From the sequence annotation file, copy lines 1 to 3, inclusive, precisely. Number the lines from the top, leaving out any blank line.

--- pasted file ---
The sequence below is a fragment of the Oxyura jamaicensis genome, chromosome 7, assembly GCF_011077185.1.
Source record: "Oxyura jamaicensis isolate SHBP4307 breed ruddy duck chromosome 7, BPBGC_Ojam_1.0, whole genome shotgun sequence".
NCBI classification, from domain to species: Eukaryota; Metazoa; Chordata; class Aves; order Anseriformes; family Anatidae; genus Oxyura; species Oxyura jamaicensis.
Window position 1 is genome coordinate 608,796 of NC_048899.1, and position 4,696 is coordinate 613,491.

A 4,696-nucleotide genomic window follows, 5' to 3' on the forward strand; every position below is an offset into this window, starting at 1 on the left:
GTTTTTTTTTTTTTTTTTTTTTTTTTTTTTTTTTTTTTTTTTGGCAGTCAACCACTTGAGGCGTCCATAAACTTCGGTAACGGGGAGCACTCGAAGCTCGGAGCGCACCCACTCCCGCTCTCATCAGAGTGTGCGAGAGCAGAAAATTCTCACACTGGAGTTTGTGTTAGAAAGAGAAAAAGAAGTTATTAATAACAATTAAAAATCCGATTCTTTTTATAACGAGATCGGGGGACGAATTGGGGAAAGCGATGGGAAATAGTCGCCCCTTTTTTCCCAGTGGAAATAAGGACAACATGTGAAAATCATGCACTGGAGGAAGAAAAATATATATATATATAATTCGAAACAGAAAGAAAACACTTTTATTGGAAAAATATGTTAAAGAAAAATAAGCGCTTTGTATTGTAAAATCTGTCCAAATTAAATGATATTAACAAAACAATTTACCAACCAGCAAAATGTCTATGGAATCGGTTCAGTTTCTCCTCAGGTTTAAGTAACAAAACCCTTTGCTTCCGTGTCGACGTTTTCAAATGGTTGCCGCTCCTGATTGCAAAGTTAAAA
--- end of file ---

The sequence below is a fragment of the Oxyura jamaicensis genome, chromosome 7, assembly GCF_011077185.1.
Source record: "Oxyura jamaicensis isolate SHBP4307 breed ruddy duck chromosome 7, BPBGC_Ojam_1.0, whole genome shotgun sequence".
NCBI classification, from domain to species: Eukaryota; Metazoa; Chordata; class Aves; order Anseriformes; family Anatidae; genus Oxyura; species Oxyura jamaicensis.